Real Gardens

Do Perennials Take As Long To Mature As Shrubs?

IMG_2466Telekia bigger than my car

Susan has been writing about massing as a way to make a garden seem substantial.  There is another way, but you have to be able to resist temptation, which I often cannot: Put down the god-damned shovel and stop moving the perennials around on every whim!

Digging up and dividing them keeps them in a state of constant adolescence.

But if you let them be, some of them will grow to the size of Priuses, and you won't necessarily need to group them in multiples and plant them in drifts in order to achieve a sense of purpose in your garden.  You can use other design strategies, such as repetition, which I find harmonious and pleasing and possibly better suited to a small city yard.

After four or five years in a good spot, perennials achieve something like stature, even the little ones like low-growing geraniums and campanulas.  I can't say that they do this too much faster than a shrub.

Patience, however, is not much emphasized in the literature of flower gardens–where the operative lie is that perennials that don't flower in their first year after planting usually flower in their second, as if the deal is finished then. 

Of course, there are exceptions.  Larry Hodgson's excellent 2005 book Making the Most of Shade, which offers sprightly and unusually frank descriptions of several hundred pages' worth of plants, is constantly cautioning that the plants will become really impressive…if you don't fuss with them.

Here is his advice, for example, on aruncus:

Just plant it and leave it.  This plant never needs dividing and thrives on neglect–moving it around or dividing it regularly slows it down.

Fortunately, my arunus dioicus are seeding themselves.  

But I have loads of other substantial perennials…and empty spots waiting for a piece of them.  Leave them alone is great advice, if you are capable of following it.  Which, I am often not.

Posted by on June 17, 2009 at 6:40 am, in the category Real Gardens.
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24 responses to “Do Perennials Take As Long To Mature As Shrubs?”

  1. judybusy says:

    I try not to move plants, but I seem to have some inherent flaw which prevents me from placing things properly, so then I do have to move plants so they can grow!

    I have taken to drawing circles around new plants to represent their eventual grow-up size, and this has helped, even if things look a bit bare that first year or two.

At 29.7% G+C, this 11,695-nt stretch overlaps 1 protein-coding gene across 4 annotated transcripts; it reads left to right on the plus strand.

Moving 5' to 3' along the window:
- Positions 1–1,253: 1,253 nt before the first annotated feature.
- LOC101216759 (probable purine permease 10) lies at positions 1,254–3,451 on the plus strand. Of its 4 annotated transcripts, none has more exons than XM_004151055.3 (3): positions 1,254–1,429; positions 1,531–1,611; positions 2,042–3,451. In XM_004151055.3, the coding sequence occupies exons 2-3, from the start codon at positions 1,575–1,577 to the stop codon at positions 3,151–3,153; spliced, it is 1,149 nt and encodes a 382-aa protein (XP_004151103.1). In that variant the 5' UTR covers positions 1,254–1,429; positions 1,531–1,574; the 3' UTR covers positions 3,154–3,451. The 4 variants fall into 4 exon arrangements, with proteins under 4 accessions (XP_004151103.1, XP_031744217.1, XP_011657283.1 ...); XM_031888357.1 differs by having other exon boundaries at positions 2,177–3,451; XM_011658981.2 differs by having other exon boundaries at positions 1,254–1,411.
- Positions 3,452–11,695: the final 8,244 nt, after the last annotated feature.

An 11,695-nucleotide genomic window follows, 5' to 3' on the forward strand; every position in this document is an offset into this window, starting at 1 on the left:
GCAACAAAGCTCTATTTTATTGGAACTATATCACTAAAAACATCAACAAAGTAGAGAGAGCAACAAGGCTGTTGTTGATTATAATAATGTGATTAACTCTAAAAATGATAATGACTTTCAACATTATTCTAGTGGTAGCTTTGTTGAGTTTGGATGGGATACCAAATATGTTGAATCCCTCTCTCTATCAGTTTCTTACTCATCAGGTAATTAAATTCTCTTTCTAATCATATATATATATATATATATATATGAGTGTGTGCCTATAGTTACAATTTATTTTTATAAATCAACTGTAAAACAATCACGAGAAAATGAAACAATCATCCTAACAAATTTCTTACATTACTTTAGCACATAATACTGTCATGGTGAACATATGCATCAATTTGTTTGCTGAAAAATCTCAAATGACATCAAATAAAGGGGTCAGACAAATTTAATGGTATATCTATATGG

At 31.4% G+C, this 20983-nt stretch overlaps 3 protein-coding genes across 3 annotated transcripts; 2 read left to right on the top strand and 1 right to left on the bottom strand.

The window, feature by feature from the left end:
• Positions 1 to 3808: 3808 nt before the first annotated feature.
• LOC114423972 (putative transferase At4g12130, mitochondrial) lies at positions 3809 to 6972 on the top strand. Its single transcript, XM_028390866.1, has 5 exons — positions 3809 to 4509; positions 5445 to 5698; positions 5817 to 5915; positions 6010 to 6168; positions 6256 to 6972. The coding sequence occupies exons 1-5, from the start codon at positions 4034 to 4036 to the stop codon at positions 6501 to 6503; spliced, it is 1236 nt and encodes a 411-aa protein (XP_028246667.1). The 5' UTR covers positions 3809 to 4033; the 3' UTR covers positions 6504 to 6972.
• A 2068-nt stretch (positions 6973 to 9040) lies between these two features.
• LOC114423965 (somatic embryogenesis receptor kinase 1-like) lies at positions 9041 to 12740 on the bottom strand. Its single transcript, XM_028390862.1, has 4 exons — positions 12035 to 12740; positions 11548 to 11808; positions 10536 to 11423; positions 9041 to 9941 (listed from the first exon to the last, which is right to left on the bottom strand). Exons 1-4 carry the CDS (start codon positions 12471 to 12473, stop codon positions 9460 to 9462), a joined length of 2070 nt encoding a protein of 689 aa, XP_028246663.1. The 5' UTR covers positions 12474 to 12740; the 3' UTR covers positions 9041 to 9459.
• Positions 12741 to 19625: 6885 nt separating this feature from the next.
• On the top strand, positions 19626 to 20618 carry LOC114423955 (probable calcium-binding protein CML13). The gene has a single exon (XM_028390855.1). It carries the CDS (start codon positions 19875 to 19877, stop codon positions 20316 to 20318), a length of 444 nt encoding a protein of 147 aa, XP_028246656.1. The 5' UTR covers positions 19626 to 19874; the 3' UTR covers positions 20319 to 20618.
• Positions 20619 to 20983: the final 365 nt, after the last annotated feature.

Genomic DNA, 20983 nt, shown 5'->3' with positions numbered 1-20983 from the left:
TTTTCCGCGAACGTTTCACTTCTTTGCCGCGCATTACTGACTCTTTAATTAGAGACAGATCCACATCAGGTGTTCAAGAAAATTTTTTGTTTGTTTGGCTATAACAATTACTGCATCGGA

2. Just plant monarda in the south. In only one season, you’ve got an acre of flowers! Just kidding, more like — from a 4″ pot to 4 feet of plant width.

    Cameron

  3. Two of the largest plants in my garden are also two of the oldest: /Kirengeshoma palmata/ and /Rodgersia podophylla/. Both are shade-loving perennials that have traveled with me across three gardens and ten years. Each is now 5 feet across and 3-4 feet high. Even non-gardening visitors stop in their tracks to ask “What is that?”

  4. Thank you for this advice… I really needed it. I’m a chronic revisionist (writer AND gardener). Next time I reach for that shovel I’ll remember your words of wisdom… let them be.

  5. Kate says:

    I just found your Rant through DIRT by Amy Stewart. What a fabulous idea! I’ve added you guys to our blogroll and absolutely want to compliment your approach, here.

    I have a new urban organic veggie garden that attempts to be whatever the heck it wants – falling very short of any expectations Martha might have for her. :-) (And she likes it that way!)

    Thanks for the great resource!

    -Kate

    http://mtpleasantgarden.wordpress.com/

  6. cindy says:

    i want to leave them alone, but gosh how does one get it right on the 1st, 2nd, 3rd try? that’s what i really wanna know…

  7. Nikki Smith says:

    Speaking of perennials, Better Homes & Gardens had a good slide show and tips how picking the perfect perennials for the garden.

    http://www.whgmag.com/1134-perfect-perennials-for-your-garden

  8. Ann says:

    Plant and leave alone! I wish my husband could do that! He worries about the plants after only a week or two of planting< that they are not going to "do anything!". We bought and planted a crepe myrtle bush this spring...it has not bloomed yet as has all of the neighbors...he is already talking about putting another one in its place! another helpful website is http://www.4roadrunnerpromotions.com

  9. Oh dear! So THAT is how the plants get big! I am terribly guilty of moving my plants around a lot… it’s the revisionist artist type in me, I’m afraid. But maybe now I will just focus on putting new things in if I get antsy, rather than move things around. :)

  10. Thank you for mentioning the idea of repetition taking the place of planting in drifts in a city garden. I got all fired up last week when it seemed everyone was saying “plant in drifts” and started to write a rant against it for my blog. I never got around to finishing and posting my rant. Thank you for saying what I wanted to say, only better!

  11. susan harris says:

    Didja notice in my second posting about massing that I couldn’t ID the hydrangeas b/c I’d moved them so many damn times I’d lost track of their names?
    SO yeah, I’m also guilty of constant moving and fussing, which I lovingly call “tweaking”. It’s my absolute favorite activity in the garden.